Caring for African Violets does require some patience and you do need to be attentive. Basically, what this means is keep an eye on the soil. You want it to be neither too wet nor too dry. This seems to be the major cause of problems with African Violets in general because it can be hard to gauge this.
However, there are a few ways to solve this problem.
First of all, buy a moisture gauge to stick into your pot. This will tell you exactly when it’s time to water.
You can also stick to the tried and true method of sticking your finger in the soil. If it is cool to the touch then there is no need to water. If it is barely warm then water it lightly. If it is hot then the soil should be watered thoroughly.
Always wait a day or two and check it again to see if it has cooled down before watering again.
In addition to knowing when to water, you also need to know how to water. This plant can’t be watered like other houseplants. It should never be overwatered. Fill a watering can or a bucket with tepid water.
Water your violet until it starts running out the bottom of the pot. Then wait ten minutes and check the moisture gauge or stick your finger in the soil as described above. If it is still dry then you can repeat this step. However, never water again if the soil is still wet. This causes root rot which leads to early death of your violet and it’s a long and slow process to revive a violet that has had root rot even if you catch it right away.
Besides the correct watering, light is also important for your violet. They will get yellow leaves if they don’t receive enough light. But more leaves turning yellow doesn’t necessarily mean that the plant isn’t getting enough light. It can also mean that it’s getting too much light or not enough water.
The best way to solve this puzzle is to move it to an area with less light for a few weeks and see if the yellow leaves turn green again. Then move it back gradually until the leaves turn yellow again. This is the perfect spot for your violet.
Another thing you would need to do is provide a balanced fertilizer every once in awhile. You can use either a liquid or a granular fertilizer. Most of the time, the liquid fertilizer works better. But using both types at half the recommended dose would work fine as well.
Pruning your African Violet
Every once in awhile you will notice a little sprout or bud at the base of one of your plant’s leaves. These can be removed if desired as they are just extra flowers that are not part of the main bloom stalk and will not produce any more flowers. However, they do use some of the energy that could be used to make a larger bloom so if you want your violet to keep blooming profusely then just leave them alone.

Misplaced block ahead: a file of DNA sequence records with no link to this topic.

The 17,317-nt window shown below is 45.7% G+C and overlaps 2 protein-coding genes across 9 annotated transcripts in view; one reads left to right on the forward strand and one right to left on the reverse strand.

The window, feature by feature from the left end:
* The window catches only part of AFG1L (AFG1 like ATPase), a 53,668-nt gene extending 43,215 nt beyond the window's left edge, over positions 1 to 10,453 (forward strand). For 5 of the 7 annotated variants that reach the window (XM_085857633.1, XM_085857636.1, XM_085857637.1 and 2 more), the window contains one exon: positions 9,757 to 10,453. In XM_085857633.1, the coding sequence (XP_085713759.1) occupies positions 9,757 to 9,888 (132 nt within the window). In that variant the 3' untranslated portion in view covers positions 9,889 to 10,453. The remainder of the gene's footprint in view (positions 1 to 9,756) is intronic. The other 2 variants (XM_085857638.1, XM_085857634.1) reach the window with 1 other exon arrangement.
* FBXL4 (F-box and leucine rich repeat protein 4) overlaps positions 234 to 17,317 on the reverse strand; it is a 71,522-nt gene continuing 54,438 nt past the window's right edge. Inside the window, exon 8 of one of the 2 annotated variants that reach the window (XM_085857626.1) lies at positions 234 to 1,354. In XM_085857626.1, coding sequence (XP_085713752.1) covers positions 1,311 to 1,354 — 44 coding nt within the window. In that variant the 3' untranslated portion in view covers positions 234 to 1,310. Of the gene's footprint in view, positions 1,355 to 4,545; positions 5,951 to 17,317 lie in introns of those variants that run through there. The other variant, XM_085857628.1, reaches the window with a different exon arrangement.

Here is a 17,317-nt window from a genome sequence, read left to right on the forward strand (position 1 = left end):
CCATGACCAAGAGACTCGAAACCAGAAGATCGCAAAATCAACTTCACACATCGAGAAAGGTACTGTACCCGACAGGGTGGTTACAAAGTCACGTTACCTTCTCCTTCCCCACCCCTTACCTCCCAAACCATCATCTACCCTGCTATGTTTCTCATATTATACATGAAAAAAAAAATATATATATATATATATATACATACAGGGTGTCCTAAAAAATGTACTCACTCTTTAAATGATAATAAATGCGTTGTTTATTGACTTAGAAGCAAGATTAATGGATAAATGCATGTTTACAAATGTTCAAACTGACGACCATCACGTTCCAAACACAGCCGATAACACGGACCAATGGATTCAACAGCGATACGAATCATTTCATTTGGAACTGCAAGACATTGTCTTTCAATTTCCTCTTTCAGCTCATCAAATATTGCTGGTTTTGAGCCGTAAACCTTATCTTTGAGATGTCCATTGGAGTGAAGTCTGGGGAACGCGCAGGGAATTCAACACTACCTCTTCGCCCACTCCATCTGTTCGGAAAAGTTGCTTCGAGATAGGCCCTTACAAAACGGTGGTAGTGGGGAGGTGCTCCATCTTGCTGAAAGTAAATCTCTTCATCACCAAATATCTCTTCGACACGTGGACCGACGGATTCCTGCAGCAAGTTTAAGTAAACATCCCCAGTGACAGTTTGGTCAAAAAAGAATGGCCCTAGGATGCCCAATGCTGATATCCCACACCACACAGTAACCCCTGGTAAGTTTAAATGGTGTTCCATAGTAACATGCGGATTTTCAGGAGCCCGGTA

Repotting African Violets
These plants should be repotted every spring. Pick a pot that is wide and shallow as the roots tend to spread out rather than grow deep. Use a soil mixture of one part soil, one part perlite and one part peat moss. When you first repot your violet, trim off about 1/4 of the roots.
This will cause it to bush out and produce more flowers. You can also take off some of the leaves but make sure to leave at least 5 leaves so it can continue to photosynthesize.
The violet plant is a favorite among many gardeners, both new and experienced. It is very hardy and versatile and will bloom for you all year long if given the light and water it needs.
And…if you treat your violet right, it will reward you with beautiful flowers every spring. Be sure to also check out the African Violet Care Guide for tips on how to keep your violet healthy and blooming.
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Learning how to grow African Violets is just the start of your journey…
Soon you’ll want to learn which houseplants are best for cleaning the air in your home.
Want to learn which houseplants are best for cleaning the air in your home?
Go to Houseplants for Clean Air
Not only do they improve the air, but some also catch insects that might land on them. Learn more about this and other very special houseplants at Catch a Bug: Houseplants That Help Keep Your Home Free of Pests
Have fun with your violet as well as all your houseplants!
Sources & references used in this article:
Propagation of hyacinths by tissue culture by G Hussey – Scientia Horticulturae, 1975 – Elsevier
A New Method of Hyacinth Propagation Involving Additional Wounding, the Use of Fungicidal Dusts, and a Growth Promoting Substance by JE Bosher, W Newton – Scientific Agriculture, 1948 – NRC Research Press
Influence of cultivar or nutrients application on growth, flower production and bulb yield of the common hyacinth by IK Addai – 2010 – University of Sussex
Bulb Growing in Holland and its Relation to Disease Control. by IK Addai – Am. J. Sci. Ind. Res, 2011 – scihub.org
Promising New Methods used in Propagation of Hyacinths by FL Drayton – Scientific Agriculture, 1929 – NRC Research Press